Festival Esprit Saint-Germain, through May 14. One of the events was a concert by Michel Legrand in the church of Saint-Sulpice, on May 2. Paola Genone has published an interview with Legrand (Quand Paris devint capitale du jazz, April 25) in L'Express, in which the composer speaks about his memories of the golden age of Jazz in Paris, the 1950s. Legrand is, among other things, the musical collaborator of Jacques Demy (see my review of Agnès Varda's film about her husband) and wrote the scores for Les Parapluies de Cherbourg and other Demy films. (He has done a number of film scores in the United States, too, of which Barbara Streisand's Yentl is probably the most famous.) Here is a partial translation of the interview:
How did you, at the beginning of the 1950s, get from the Conservatory to the jazz clubs of Saint-Germain?What a life! Legrand's music is often melancholy, in the most deliciously French way, and so I was fascinated to read about his memories of being formed by the jazz sounds he heard in Paris in the 1950s.
As I have always done, by joining my eclectic nature to a provocative spirit. In 1945, I went to a Dizzy Gillespie concert. It was a shock, a thunderbolt. I understood nothing that I was hearing. During the Occupation, jazz had been banned in France, and then suddenly, this extraordinary bebop group, in a night, totally revolutionized my way of understanding music. The next day, I bought my first jazz album. That night, I began to spend a lot of time hanging out in the clubs of Saint-Germain.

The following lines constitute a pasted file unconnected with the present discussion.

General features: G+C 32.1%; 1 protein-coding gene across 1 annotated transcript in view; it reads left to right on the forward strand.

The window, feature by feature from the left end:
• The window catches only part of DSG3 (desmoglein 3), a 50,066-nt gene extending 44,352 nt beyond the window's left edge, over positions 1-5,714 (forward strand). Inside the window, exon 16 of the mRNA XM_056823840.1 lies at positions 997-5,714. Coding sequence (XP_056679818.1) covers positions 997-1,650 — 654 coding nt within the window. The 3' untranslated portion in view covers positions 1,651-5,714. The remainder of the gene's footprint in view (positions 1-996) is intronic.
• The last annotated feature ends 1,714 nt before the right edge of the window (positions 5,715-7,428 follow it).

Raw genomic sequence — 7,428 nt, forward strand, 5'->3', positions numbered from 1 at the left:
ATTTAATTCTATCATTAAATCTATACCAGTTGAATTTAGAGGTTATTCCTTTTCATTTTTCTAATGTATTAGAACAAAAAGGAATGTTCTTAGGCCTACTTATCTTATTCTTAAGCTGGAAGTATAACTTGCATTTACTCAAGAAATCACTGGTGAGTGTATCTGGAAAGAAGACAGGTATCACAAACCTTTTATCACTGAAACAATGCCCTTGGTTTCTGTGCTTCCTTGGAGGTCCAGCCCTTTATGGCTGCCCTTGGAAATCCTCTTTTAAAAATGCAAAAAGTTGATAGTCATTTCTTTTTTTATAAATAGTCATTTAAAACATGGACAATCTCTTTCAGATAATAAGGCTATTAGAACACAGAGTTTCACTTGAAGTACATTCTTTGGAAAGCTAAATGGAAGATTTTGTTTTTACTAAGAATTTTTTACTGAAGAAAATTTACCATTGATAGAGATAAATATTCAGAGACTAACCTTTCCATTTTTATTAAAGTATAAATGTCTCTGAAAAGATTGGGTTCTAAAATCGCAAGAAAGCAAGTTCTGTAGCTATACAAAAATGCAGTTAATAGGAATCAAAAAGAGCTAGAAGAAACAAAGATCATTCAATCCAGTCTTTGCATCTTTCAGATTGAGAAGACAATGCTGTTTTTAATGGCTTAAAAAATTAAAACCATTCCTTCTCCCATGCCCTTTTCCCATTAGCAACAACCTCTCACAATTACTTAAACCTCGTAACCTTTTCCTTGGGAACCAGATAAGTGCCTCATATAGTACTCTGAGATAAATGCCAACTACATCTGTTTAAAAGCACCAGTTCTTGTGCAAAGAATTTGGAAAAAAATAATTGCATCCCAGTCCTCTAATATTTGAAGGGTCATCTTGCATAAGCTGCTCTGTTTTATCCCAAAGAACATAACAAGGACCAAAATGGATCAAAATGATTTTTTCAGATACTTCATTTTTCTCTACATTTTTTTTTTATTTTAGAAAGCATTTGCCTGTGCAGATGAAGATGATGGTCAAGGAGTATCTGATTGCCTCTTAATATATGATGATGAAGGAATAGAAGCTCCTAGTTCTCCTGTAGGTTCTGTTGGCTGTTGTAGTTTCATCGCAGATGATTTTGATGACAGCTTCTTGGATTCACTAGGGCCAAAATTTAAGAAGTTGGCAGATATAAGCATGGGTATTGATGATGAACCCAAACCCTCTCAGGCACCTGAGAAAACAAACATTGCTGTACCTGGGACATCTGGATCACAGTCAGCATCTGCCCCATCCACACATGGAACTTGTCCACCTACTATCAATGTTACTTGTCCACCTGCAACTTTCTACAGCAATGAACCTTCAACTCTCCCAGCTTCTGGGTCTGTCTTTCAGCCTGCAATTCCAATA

What was the atmosphere like?
It was a party, joyful, free, crazy. After the horrible tragedy of Nazism and that murderous war, Paris was a magical spell. I was young, I didn't have a dime, but I always found a way to get inside without paying. The first stage was at Le Club Saint-Germain [on the rue Saint-Benoît]. I got there around 9 pm, and I often saw Alain Delon seated at a table. The orchestras of Duke Ellington, Martial Solal, or Claude Bolling started to play. Couples began dancing to the frenetic rhythms. Then the ambiance became calm, and another, more intimate concert began with Stéphane Grappelli, Claude Luther, Sacha Distel...
It was there that you met Miles Davis...
He showed up there with his quintet. He had noticed me, because I went to listen to him every night. He saw this young kid in the first row, with his big ears open, drinking in every note that he was playing. One night, I went up to him to express my admiration. Seven years later, in 1958, we recorded an album, Legrand Jazz, in New York, with John Coltrane and Bill Evans. Also, it was with me that Miles Davis created his last album, in 1991, the original soundtrack of the film Dingo. [...]
How did jazz influence the filmmakers of the New Wave?
Jacques Demy, Louis Malle, Jean-Luc Godard, and the others all wanted to change the cinema and work with new people. Jazz music fit perfectly into their films. Deprived of a precise melodic line, the viewer could not anticipate how the music would evolve: the characters also became more unpredictable, more mysterious. There were a lot of them frequenting the clubs of Saint-Germain. I remember Roger Vadim, who called on Thelonious Monk for the music of his Liaisons dangereuses, and Marcel Carné, who depicted this atmosphere in Les Tricheurs, with music by Dizzy Gillespie, Oscar Peterson, and Stan Getz. I myself inserted jazz into Les Parapluies de Cherbourg and Les Demoiselles de Rochefort.